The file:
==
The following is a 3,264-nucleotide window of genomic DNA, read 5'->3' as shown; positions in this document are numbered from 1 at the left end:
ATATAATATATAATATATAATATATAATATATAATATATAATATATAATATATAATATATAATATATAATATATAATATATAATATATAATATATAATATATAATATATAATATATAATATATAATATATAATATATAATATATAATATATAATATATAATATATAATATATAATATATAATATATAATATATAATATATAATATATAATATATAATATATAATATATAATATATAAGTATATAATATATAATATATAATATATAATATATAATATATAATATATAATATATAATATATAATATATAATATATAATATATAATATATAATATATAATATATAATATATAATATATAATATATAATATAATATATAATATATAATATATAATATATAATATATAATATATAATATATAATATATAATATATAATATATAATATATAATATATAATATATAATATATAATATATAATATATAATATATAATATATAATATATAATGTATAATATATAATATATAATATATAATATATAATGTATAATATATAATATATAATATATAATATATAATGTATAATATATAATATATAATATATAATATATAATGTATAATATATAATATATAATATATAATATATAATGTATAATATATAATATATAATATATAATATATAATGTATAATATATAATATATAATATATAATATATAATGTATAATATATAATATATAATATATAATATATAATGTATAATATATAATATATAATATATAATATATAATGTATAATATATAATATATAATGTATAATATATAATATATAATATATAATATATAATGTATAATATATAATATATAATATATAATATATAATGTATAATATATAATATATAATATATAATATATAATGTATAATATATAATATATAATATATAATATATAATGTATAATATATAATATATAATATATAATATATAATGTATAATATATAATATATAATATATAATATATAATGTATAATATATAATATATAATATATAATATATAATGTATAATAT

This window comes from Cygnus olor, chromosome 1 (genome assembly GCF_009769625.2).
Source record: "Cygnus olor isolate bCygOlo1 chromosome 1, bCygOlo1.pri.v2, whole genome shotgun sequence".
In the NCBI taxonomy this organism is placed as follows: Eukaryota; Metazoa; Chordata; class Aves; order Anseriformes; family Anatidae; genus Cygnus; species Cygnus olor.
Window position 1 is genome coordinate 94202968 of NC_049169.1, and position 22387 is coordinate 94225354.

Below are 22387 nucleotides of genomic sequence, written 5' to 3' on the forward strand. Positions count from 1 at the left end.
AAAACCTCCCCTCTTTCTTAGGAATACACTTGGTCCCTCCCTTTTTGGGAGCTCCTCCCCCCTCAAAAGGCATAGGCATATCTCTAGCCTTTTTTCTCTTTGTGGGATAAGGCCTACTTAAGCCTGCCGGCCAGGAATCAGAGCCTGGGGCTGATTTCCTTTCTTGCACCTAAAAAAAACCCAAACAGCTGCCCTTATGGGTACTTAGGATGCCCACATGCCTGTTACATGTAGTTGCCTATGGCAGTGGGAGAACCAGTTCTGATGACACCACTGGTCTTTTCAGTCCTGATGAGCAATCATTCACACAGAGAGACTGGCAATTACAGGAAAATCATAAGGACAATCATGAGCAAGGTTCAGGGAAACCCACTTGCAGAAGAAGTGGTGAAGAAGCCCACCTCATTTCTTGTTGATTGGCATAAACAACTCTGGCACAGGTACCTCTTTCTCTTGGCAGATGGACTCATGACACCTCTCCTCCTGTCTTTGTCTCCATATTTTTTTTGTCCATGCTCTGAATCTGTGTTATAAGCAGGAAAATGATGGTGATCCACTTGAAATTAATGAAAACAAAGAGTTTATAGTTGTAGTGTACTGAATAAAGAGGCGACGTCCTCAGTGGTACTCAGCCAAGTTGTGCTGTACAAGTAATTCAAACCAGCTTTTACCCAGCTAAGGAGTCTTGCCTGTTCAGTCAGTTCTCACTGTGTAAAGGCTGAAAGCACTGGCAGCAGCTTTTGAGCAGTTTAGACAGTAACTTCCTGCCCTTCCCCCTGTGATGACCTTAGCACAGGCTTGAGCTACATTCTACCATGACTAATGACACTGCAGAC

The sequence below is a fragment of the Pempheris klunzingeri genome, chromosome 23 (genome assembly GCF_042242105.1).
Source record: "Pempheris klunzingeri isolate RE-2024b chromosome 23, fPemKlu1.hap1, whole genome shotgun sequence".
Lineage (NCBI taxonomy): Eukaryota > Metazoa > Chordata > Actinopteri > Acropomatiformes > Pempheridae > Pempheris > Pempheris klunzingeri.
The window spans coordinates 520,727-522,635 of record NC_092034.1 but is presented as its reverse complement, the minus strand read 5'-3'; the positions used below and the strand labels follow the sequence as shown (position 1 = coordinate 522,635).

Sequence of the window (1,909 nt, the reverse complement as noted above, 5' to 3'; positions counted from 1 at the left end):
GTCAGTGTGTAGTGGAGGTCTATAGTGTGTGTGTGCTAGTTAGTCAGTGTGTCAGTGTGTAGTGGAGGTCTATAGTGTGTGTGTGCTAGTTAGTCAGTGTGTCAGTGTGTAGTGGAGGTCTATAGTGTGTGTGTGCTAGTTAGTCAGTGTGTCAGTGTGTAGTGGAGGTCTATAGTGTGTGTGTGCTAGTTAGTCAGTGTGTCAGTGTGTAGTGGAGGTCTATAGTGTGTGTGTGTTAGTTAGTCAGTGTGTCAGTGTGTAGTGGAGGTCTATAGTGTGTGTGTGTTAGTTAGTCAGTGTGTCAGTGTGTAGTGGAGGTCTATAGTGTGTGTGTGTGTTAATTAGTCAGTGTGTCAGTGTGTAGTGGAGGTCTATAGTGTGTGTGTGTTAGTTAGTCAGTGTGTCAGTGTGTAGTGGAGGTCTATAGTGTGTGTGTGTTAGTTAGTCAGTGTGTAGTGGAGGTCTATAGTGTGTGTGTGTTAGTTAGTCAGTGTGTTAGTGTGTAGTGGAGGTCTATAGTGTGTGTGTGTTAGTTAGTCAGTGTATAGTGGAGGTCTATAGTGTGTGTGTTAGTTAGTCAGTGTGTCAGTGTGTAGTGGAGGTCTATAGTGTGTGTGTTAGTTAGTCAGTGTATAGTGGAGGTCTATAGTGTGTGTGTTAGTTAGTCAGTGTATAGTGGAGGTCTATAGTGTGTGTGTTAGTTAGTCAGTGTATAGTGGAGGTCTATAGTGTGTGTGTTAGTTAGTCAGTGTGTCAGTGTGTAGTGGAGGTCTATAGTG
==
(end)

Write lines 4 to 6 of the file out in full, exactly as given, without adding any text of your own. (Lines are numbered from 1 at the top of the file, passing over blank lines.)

Source record: "Cygnus olor isolate bCygOlo1 chromosome 1, bCygOlo1.pri.v2, whole genome shotgun sequence".
In the NCBI taxonomy this organism is placed as follows: Eukaryota; Metazoa; Chordata; class Aves; order Anseriformes; family Anatidae; genus Cygnus; species Cygnus olor.
Window position 1 is genome coordinate 94202968 of NC_049169.1, and position 22387 is coordinate 94225354.